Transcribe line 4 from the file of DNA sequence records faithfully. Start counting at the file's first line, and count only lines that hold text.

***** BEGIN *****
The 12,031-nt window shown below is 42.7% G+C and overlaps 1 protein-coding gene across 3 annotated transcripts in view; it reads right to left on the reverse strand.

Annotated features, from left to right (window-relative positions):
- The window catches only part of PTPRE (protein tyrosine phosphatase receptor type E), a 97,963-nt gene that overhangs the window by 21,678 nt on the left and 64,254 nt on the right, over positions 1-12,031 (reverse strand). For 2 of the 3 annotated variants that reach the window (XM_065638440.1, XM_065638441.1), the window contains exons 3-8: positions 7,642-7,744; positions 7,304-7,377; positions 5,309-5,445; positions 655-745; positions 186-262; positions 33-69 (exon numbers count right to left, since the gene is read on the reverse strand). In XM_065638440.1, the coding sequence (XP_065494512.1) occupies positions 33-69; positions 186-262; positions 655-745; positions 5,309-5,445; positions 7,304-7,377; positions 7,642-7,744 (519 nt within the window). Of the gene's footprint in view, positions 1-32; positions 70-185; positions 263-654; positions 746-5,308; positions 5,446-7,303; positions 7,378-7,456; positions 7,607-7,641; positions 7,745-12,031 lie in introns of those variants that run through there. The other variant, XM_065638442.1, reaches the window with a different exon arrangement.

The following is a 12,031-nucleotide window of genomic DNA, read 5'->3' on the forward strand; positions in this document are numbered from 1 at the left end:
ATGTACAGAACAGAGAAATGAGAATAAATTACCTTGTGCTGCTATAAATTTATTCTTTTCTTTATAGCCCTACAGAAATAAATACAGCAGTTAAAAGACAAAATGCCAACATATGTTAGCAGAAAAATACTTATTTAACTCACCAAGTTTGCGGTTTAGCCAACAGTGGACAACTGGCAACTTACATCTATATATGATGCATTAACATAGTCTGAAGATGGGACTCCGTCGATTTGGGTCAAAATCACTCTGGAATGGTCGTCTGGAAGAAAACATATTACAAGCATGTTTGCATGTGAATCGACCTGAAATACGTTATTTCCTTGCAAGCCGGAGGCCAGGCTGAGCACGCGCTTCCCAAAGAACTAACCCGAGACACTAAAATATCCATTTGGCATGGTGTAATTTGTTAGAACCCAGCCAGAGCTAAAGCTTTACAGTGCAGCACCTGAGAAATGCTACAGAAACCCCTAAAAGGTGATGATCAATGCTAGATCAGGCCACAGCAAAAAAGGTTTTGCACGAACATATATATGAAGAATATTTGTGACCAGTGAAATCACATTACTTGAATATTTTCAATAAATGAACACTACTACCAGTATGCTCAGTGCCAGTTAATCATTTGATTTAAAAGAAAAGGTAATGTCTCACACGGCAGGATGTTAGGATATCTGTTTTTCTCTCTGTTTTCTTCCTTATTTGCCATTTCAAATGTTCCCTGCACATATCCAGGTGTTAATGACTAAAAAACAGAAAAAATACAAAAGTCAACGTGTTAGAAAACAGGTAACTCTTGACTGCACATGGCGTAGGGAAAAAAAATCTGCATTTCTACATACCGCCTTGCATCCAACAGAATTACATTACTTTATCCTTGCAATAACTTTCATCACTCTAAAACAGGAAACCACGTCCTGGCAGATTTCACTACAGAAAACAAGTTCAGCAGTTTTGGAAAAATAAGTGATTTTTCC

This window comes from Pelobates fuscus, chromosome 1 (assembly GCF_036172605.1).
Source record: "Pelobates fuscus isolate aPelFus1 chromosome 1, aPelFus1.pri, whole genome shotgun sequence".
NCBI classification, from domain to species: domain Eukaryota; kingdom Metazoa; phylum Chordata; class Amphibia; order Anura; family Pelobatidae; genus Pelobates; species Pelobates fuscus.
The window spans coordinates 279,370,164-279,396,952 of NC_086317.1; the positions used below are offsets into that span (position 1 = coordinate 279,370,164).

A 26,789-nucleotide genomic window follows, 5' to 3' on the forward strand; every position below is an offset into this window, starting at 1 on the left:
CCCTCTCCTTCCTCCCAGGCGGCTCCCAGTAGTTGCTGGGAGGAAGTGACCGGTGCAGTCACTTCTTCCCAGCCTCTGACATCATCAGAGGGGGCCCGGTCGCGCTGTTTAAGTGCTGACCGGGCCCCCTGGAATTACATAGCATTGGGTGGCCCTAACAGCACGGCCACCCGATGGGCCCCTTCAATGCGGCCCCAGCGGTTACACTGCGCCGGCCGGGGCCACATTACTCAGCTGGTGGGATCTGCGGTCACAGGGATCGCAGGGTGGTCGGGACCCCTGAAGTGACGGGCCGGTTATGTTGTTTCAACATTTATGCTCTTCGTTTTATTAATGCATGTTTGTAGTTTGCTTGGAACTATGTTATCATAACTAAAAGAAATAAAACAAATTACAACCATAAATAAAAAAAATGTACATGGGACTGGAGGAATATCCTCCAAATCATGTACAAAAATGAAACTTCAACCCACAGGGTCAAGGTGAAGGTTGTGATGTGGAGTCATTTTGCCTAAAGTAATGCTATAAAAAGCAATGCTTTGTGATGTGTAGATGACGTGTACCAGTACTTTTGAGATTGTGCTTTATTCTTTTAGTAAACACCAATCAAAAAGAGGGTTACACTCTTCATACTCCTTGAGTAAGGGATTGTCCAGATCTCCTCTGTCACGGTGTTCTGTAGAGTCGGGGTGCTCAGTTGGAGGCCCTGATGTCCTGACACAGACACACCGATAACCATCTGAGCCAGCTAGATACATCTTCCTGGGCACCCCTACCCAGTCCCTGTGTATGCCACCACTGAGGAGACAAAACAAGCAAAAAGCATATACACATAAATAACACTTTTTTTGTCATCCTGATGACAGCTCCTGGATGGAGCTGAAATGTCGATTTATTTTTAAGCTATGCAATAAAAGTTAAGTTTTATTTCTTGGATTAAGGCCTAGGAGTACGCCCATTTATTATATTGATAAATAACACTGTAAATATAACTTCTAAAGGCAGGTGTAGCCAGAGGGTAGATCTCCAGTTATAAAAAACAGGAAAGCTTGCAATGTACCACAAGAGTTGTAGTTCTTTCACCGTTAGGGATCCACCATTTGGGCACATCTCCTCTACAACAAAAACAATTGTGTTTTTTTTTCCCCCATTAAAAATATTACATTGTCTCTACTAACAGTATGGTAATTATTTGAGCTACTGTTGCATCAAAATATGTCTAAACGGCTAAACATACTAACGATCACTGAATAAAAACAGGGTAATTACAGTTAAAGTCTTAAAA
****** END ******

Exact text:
The following is a 12,031-nucleotide window of genomic DNA, read 5'->3' on the forward strand; positions in this document are numbered from 1 at the left end: